Do root cause analysis’.  Do instant analysis. 

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Use AR for guided work instructions to perform various tasks, or to learn a new machine or process.

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Create process simulations, do line rebalancing.   Allow notifications, alerts and warnings to display.   Look in on the heat treatment station and read actual temperatures with statuses.  Endless possibilities.

In short, imagine much of the manufacturing and process data that typically demands a computer or mobile device and an MES application to view, right within… eyesight.  This may not be mainstream yet, but some big companies are working hard on making it so… the next big thing.  As mentioned, Apple.  Microsoft is also very heavily invested in this with their HoloLens technology.  Volvo, Microsoft's first automotive AR partner, uses HoloLens in several different ways, as part of their engineering workflow, marketing their cars to consumers, as well as for work instructions and a training tool on the plant floor.  And Daqri smart helmets and glasses are already quite amazing.

But, what is the return-on-investment?  All depends on how AR may benefit your particular needs, and how you view ROI. The benefits are many, such as:

  • Efficiency - It's a lot more efficient and quick to look at a machine or a part and have pertinent information appear before your eyes than find a part, go back to a desk, do a serial number search to lookup the same info.  Likewise it's more efficient for a repair person constantly on the move to walk past machines to garner machine status and maintenance history—and address problems immediately than to lookup same information from an office somewhere [else], or even on a display at the station.
  • Training/Task Instructions - Much more intuitive to have training and instructions right in front of you, overlaid on that which you are working—including any needed details, motions or animations—whether you are learning a new machine, process, or ever-changing task instructions.  The end of greasy manuals and portable whiteboards littered with paper instructions.
  • Hands-free - Real-time data to workers whose efficiency and safety depends on keeping their hands free.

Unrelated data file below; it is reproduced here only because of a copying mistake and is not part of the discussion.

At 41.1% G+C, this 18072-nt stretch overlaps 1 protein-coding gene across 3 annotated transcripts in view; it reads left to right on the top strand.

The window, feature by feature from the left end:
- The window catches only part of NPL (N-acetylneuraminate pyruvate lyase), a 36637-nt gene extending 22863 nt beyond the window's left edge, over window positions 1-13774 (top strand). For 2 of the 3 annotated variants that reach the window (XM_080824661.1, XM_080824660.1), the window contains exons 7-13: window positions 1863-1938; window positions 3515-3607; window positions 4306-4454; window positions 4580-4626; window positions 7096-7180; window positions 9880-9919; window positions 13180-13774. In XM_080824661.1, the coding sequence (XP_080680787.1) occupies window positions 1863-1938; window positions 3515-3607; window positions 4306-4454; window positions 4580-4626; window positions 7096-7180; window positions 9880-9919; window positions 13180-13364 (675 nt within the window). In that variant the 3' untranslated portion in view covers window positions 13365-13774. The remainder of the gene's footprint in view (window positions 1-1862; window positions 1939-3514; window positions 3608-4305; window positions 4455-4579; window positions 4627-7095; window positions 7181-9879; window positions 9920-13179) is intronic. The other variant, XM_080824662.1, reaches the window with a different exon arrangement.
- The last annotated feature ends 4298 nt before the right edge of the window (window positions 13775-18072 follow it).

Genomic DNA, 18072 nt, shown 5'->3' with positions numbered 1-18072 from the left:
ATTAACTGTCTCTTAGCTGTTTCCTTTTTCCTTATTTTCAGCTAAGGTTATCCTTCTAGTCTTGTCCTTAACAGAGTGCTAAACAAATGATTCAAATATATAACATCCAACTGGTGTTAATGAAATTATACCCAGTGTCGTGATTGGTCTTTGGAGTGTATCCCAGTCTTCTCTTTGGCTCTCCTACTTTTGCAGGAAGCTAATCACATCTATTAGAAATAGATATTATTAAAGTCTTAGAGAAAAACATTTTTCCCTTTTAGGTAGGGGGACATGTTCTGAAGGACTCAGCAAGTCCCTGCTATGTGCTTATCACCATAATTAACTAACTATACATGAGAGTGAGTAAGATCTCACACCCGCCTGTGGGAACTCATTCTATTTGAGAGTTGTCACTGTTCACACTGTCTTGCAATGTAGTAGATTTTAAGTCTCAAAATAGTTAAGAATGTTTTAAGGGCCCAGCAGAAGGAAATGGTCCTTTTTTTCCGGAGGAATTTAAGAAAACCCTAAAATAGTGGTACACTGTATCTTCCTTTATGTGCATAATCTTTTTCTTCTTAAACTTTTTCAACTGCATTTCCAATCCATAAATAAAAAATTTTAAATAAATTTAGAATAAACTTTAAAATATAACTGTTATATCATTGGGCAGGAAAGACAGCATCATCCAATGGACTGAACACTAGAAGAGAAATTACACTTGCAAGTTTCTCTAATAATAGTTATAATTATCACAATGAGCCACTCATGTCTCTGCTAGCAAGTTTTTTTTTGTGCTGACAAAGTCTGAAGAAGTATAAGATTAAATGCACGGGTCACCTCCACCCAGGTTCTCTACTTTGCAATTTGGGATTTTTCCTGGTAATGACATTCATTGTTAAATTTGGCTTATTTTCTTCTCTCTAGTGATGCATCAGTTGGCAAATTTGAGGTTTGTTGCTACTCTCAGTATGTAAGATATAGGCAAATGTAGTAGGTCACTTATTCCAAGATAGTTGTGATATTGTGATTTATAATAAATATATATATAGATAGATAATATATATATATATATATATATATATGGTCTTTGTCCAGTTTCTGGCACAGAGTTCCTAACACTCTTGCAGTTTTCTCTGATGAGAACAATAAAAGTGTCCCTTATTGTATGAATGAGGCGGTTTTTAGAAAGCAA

• Monitoring the plant - Plant managers, project managers, line leaders at a glance can all monitor work progress in real-time through AR markers or beacons on equipment.
  • Decision-making - Improved decision-making—on the fly.
  • Visual alerts - Get immediately-noticeable alerts, warnings, alarms and messages.
  • Real-time data - For when real-time information is crucial to getting a job done.
  • Geo-targeting - Easily locate anything anywhere on the plant floor.
  • Real world augmentation - What you view is the actual world around you... with lots of additional, useful data.
  • Forward thinking - AR conveys innovation and sets its adherents as forward-thinking companies.

AR technology, though still in its infancy, does allow these ideas discussed and much more possibilities—right now… if you want it.  Even if just on your iPad.

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Topics:Insider

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Our team is a creative bunch that loves learning and pushing the limits to find the best solutions for today's lean manufacturers.  Internal discussions at the office might range from new features that manufacturing process control software should have to machine learning, blockchain technology, or what the future of AR on the plant floor looks like. Check out our blog for opinions, news and trends that we find interesting and think you might too!